Cyber Command
Cyber Command

The Obama administration will deliver what it is describing as a “proportional” response against Russia in retaliation for that country launching a series of cyberattacks against U.S. political targets.

White House Press Secretary Josh Earnest told reporters of the decision, which took place a week after President Obama singled out Russia as being responsible for cyberattacks on various targets including the Democratic National Committee, reported Politico.

Exactly what the response will be was left open, but it could range from economic sanctions to a cyber counterattack. Earnest said. Whatever form the action takes it will be done without advanced warning, Earnest said.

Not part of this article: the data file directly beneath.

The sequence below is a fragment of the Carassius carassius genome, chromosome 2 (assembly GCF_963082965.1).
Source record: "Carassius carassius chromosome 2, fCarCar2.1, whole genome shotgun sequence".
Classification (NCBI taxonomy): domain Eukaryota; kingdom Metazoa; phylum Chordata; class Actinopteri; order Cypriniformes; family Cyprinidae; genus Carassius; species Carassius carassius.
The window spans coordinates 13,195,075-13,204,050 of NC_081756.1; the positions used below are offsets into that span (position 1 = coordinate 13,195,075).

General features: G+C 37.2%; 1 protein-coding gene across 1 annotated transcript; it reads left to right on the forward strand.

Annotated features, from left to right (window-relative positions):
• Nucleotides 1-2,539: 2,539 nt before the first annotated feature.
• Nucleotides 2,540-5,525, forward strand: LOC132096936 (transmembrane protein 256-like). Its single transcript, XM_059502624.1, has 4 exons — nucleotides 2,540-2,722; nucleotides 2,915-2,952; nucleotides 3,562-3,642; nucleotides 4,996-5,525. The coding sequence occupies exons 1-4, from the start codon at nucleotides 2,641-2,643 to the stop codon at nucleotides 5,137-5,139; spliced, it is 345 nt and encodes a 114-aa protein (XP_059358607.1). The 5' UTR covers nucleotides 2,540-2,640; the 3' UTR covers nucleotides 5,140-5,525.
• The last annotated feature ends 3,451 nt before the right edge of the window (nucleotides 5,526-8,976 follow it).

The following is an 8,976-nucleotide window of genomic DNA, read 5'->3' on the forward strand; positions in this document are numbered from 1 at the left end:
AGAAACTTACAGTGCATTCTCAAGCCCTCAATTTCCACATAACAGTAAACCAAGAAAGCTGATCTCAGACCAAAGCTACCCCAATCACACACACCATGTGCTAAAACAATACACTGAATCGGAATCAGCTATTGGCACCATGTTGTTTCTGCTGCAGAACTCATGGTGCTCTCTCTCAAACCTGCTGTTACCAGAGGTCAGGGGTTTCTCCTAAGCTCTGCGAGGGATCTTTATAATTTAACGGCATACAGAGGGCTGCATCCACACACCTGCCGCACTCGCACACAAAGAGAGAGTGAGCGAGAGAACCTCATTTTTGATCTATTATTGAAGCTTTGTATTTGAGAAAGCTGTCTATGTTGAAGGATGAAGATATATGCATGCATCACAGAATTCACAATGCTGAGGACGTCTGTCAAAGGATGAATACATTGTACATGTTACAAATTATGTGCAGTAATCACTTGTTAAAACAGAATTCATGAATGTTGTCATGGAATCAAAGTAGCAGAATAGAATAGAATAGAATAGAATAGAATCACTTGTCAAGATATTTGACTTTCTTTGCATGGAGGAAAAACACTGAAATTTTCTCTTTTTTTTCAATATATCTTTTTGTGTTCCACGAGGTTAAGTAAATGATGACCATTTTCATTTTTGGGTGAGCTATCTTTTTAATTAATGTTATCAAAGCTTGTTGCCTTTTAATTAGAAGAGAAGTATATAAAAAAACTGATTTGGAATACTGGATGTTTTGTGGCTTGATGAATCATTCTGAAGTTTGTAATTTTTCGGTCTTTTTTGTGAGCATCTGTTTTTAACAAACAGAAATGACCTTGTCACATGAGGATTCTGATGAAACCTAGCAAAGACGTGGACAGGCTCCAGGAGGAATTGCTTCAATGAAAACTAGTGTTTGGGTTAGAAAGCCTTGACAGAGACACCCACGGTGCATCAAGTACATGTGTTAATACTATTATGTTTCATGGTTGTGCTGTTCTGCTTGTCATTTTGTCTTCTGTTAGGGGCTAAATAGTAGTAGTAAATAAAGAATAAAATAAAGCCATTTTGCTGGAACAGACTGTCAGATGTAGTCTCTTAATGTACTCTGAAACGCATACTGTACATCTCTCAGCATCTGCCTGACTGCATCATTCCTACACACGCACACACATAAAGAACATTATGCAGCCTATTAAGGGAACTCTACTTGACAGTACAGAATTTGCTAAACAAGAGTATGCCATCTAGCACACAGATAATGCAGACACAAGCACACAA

U.S. Cyber Command had stood up several more than 40 cyber mission teams as of June, which are capable of handling tasks ranging from on the battlefield to a global scale. Lt. General James McLaughlin, deputy commander of U.S. Cyber Command said in June that Cyber Command already has the authority, which it has used,  to respond within the cyber domain to attacks. He also would not into detail during a public hearing, but said he in the closed committee session to follow he would show the committee members the level of attacks endured each day by the DoD and give an example of a Cyber Command response.